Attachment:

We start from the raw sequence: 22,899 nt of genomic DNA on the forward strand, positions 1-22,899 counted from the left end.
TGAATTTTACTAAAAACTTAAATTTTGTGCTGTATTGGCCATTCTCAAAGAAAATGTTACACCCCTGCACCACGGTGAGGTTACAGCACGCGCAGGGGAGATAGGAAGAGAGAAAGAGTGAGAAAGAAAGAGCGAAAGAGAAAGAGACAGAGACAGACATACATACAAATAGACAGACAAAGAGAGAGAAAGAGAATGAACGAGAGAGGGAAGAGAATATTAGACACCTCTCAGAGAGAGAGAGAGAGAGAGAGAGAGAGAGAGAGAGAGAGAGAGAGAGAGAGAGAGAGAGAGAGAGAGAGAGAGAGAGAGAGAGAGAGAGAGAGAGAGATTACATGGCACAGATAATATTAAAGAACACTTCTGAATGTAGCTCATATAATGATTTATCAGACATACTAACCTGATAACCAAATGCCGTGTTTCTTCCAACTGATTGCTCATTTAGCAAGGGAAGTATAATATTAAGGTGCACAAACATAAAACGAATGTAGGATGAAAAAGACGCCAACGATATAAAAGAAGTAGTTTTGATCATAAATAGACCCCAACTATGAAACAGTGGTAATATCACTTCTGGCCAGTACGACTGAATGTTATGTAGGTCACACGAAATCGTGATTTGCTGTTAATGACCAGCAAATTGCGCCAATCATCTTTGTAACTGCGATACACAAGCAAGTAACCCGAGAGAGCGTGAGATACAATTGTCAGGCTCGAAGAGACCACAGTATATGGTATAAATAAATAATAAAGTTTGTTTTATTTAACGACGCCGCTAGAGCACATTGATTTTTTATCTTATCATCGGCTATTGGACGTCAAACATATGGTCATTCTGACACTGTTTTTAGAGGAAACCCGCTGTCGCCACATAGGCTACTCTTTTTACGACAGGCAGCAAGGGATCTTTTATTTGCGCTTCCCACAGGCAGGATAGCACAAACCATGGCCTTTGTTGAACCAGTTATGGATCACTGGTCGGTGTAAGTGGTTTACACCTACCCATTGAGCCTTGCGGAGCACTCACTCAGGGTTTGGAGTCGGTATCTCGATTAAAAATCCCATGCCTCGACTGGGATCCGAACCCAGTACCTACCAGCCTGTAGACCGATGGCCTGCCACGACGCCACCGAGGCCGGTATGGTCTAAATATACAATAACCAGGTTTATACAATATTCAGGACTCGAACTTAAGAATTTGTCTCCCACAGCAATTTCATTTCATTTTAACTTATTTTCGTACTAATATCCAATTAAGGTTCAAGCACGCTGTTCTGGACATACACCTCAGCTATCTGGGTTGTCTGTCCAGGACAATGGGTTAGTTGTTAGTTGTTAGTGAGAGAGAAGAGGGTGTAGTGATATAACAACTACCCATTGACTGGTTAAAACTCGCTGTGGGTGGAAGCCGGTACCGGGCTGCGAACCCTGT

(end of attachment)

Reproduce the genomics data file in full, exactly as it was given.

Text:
We start from the raw sequence: 22,899 nt of genomic DNA on the forward strand, positions 1-22,899 counted from the left end.
TGAATTTTACTAAAAACTTAAATTTTGTGCTGTATTGGCCATTCTCAAAGAAAATGTTACACCCCTGCACCACGGTGAGGTTACAGCACGCGCAGGGGAGATAGGAAGAGAGAAAGAGTGAGAAAGAAAGAGCGAAAGAGAAAGAGACAGAGACAGACATACATACAAATAGACAGACAAAGAGAGAGAAAGAGAATGAACGAGAGAGGGAAGAGAATATTAGACACCTCTCAGAGAGAGAGAGAGAGAGAGAGAGAGAGAGAGAGAGAGAGAGAGAGAGAGAGAGAGAGAGAGAGAGAGAGAGAGAGAGAGAGAGAGAGAGAGAGAGAGATTACATGGCACAGATAATATTAAAGAACACTTCTGAATGTAGCTCATATAATGATTTATCAGACATACTAACCTGATAACCAAATGCCGTGTTTCTTCCAACTGATTGCTCATTTAGCAAGGGAAGTATAATATTAAGGTGCACAAACATAAAACGAATGTAGGATGAAAAAGACGCCAACGATATAAAAGAAGTAGTTTTGATCATAAATAGACCCCAACTATGAAACAGTGGTAATATCACTTCTGGCCAGTACGACTGAATGTTATGTAGGTCACACGAAATCGTGATTTGCTGTTAATGACCAGCAAATTGCGCCAATCATCTTTGTAACTGCGATACACAAGCAAGTAACCCGAGAGAGCGTGAGATACAATTGTCAGGCTCGAAGAGACCACAGTATATGGTATAAATAAATAATAAAGTTTGTTTTATTTAACGACGCCGCTAGAGCACATTGATTTTTTATCTTATCATCGGCTATTGGACGTCAAACATATGGTCATTCTGACACTGTTTTTAGAGGAAACCCGCTGTCGCCACATAGGCTACTCTTTTTACGACAGGCAGCAAGGGATCTTTTATTTGCGCTTCCCACAGGCAGGATAGCACAAACCATGGCCTTTGTTGAACCAGTTATGGATCACTGGTCGGTGTAAGTGGTTTACACCTACCCATTGAGCCTTGCGGAGCACTCACTCAGGGTTTGGAGTCGGTATCTCGATTAAAAATCCCATGCCTCGACTGGGATCCGAACCCAGTACCTACCAGCCTGTAGACCGATGGCCTGCCACGACGCCACCGAGGCCGGTATGGTCTAAATATACAATAACCAGGTTTATACAATATTCAGGACTCGAACTTAAGAATTTGTCTCCCACAGCAATTTCATTTCATTTTAACTTATTTTCGTACTAATATCCAATTAAGGTTCAAGCACGCTGTTCTGGACATACACCTCAGCTATCTGGGTTGTCTGTCCAGGACAATGGGTTAGTTGTTAGTTGTTAGTGAGAGAGAAGAGGGTGTAGTGATATAACAACTACCCATTGACTGGTTAAAACTCGCTGTGGGTGGAAGCCGGTACCGGGCTGCGAACCCTGT